Nadia Janjua is a professional Artist and Architect by training based in the Washington, D.C. area, working under the business name Nadia J Art.
MH: Your profession is not a very common one in the Muslim American community, why did you decide to get into art?
Well, I’ve always been naturally inclined towards the arts, and it was only a matter of time that I recognized the best thing I could do for myself was to use my gift in the best way possible — to create more opportunities for reflection, gratitude and beauty.
MH: Where do you find inspiration from for your art work?
Life and all the awesomeness of it. Ever since I can remember, I have been reflective of the human experience, from its chaos and despair to its magnificence and beauty. I’m always searching for insight and understanding and any simple event or moment can lead to the concept for my next painting.
MH: In Islamic history, there used to be a deep appreciation for art and it would have great significance to the degree that it would make a huge impact on the architecture of mosques, government buildings and household items. Today there seems to be a lack of appreciation of art and architecture in the Muslim community. As an architect and artist, how do you feel we can revive that appreciation?
Well, two things — First, I think the depreciation of arts in the Muslim-American community has something to do with the immigrant generation that came before us. Their focus wasn’t to bring about identity and change through arts and culture, but generally speaking, it was one of assimilating into American society, seeking higher education and creating financial opportunities for their families. Leading to my second point, I feel it’s up to our generation to use the privilege of our higher education and the roots that our parents laid down to integrate into society in such a way that we employ the arts to further refine and revive our cultural and religious identity. What does this mean in practical, tangible terms? For starters, it means that we employ and support in every way the talented professional Muslim artists who have been trailblazing the movement of bringing change through the arts for years now, even, and especially, if initially it was to just start beautifying their own personal worlds. If you need proof, just look up some of the great projects and work that some of these Artists have been creating and working on: El Seed and Karim Jab going global with their calligraphy graffiti and light calligraphy; Mustafa Davis and Ridwan Adhami – two of the most prolific photographers and talented brothers I know; Maryam Eskandari, a graduate of the Aga Khan Program in Islamic Architecture at Harvard and Massachusetts Institute of Technology runs her own architecture business – Miim Designs; Tamir Diab, a Lighting Technical Director working in Visual Effects at WETA Digital, Ltd. has worked on two of the highest grossing films in Hollywood; Australian designer Peter Gould and typographer Tarek Atrissi have created award-winning designs with high profile clientele; Mark Gonzalez and Omar Offendum – two of the most remarkable spoken word and hip-hop artists and performers of our generation, and the list goes on. This is just a tiny drop in the ocean of talented Muslim Artists that exist who are dedicating their lives to the revival and recognition of the arts.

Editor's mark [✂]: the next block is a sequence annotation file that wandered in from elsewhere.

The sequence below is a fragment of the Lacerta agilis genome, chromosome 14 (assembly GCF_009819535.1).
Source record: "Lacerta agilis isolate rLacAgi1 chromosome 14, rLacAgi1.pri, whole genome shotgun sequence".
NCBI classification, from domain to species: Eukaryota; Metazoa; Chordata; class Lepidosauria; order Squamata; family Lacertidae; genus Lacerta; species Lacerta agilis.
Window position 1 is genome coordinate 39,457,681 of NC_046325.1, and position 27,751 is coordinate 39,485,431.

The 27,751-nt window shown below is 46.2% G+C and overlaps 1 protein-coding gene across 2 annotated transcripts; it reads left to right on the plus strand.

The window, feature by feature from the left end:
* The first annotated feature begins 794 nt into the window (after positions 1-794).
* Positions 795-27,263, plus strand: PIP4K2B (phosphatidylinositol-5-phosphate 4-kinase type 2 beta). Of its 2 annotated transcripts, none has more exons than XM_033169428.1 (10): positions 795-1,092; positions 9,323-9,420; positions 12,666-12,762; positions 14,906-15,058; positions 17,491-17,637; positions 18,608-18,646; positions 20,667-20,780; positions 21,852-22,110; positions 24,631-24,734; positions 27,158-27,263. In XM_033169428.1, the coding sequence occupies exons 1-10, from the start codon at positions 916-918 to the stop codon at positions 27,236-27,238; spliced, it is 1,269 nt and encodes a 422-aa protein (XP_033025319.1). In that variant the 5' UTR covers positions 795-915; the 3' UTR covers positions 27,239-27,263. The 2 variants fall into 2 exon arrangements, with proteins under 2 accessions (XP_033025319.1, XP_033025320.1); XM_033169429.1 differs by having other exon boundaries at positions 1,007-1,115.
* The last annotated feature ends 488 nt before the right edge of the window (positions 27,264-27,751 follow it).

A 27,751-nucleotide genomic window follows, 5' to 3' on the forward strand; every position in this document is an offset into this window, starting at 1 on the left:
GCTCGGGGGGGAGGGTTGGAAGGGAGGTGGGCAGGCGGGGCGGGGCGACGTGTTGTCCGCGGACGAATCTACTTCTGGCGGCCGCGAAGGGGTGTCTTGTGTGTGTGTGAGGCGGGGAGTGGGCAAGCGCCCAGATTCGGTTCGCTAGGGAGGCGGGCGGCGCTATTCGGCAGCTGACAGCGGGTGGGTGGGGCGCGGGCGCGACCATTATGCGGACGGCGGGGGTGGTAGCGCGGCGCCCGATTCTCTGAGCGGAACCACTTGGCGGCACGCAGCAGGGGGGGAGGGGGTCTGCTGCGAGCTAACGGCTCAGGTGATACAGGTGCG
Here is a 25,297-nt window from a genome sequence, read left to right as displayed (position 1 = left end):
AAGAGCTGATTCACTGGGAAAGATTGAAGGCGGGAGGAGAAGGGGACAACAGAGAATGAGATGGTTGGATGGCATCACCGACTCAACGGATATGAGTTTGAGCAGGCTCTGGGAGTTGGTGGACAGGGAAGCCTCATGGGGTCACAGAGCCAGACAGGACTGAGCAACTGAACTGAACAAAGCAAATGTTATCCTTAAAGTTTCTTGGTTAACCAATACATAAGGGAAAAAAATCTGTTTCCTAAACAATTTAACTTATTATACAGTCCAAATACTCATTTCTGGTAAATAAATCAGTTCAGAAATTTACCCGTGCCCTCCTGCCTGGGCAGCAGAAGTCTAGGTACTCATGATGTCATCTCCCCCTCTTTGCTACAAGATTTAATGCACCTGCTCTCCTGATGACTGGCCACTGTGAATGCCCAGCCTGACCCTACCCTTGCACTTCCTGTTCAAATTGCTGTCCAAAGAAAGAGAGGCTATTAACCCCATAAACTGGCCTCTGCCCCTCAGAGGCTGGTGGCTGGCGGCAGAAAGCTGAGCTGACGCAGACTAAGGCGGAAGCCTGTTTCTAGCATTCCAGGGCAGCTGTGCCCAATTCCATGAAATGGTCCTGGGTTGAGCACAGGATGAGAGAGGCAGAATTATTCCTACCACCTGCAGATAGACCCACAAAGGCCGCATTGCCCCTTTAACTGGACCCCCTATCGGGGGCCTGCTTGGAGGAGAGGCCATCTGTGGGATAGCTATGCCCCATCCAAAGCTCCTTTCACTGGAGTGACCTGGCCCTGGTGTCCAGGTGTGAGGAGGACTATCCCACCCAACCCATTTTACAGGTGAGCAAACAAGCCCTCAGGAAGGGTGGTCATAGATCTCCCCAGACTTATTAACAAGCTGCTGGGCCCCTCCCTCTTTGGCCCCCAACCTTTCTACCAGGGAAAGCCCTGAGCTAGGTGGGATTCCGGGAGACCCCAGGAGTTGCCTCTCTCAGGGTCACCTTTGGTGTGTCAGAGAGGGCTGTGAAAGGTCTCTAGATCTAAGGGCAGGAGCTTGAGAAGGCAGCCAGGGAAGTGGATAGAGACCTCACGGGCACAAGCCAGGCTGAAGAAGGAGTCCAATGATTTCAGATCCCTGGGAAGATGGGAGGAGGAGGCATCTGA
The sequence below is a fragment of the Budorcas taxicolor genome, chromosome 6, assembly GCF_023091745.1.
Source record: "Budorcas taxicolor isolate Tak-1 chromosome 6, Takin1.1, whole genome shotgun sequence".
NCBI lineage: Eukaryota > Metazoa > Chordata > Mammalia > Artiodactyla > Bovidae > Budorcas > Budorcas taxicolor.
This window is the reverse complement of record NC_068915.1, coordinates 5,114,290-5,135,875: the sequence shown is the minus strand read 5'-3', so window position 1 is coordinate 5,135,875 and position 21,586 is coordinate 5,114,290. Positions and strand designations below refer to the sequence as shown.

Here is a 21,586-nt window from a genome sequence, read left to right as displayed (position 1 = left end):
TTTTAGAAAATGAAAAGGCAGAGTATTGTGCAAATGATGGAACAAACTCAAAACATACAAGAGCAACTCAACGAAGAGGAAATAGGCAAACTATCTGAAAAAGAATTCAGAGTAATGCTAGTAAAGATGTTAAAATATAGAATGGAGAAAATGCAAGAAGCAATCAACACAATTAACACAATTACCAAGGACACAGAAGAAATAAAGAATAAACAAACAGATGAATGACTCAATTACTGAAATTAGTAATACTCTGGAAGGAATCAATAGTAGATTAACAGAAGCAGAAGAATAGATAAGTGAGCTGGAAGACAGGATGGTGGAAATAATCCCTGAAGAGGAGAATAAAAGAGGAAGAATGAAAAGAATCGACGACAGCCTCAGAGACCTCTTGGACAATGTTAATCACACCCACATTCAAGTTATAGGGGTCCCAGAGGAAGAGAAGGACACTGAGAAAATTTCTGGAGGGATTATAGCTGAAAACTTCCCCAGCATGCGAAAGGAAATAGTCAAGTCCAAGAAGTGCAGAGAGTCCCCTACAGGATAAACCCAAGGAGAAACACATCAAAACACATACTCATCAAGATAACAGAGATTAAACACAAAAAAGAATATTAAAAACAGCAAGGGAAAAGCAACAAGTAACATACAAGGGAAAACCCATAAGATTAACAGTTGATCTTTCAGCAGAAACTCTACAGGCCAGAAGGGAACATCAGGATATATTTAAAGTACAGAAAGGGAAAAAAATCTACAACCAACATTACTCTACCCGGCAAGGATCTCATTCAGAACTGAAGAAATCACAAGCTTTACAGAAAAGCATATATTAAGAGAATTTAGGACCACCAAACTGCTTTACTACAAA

MH: Do you feel there is a revival in appreciation of art in the Muslim community?
Absolutely. I remember being at Islamic Conferences and being the only Artist present with a booth or an exhibit ten years ago, but now you go to these events and you have Artists headlining and giving speeches, and booths representing the creative fields all over the bazaar. My clientele population has changed drastically from parents and friends of parents commissioning me for work as a favor, to young professionals hiring me to design their marriage certificates, eid cards, or making custom paintings as gift or to be placed in their own homes, for example. Although our community has a long way to go, I’ve definitely seen a shift in mindset where art is being seen and appreciated less as commodity, and more as a service to society. If this much has changed in ten years, it’s pretty exciting to think of what the next ten years will bring on. I’m optimistic, and it’s a good time to be an Artist (though honestly — any time is a good time to be an Artist).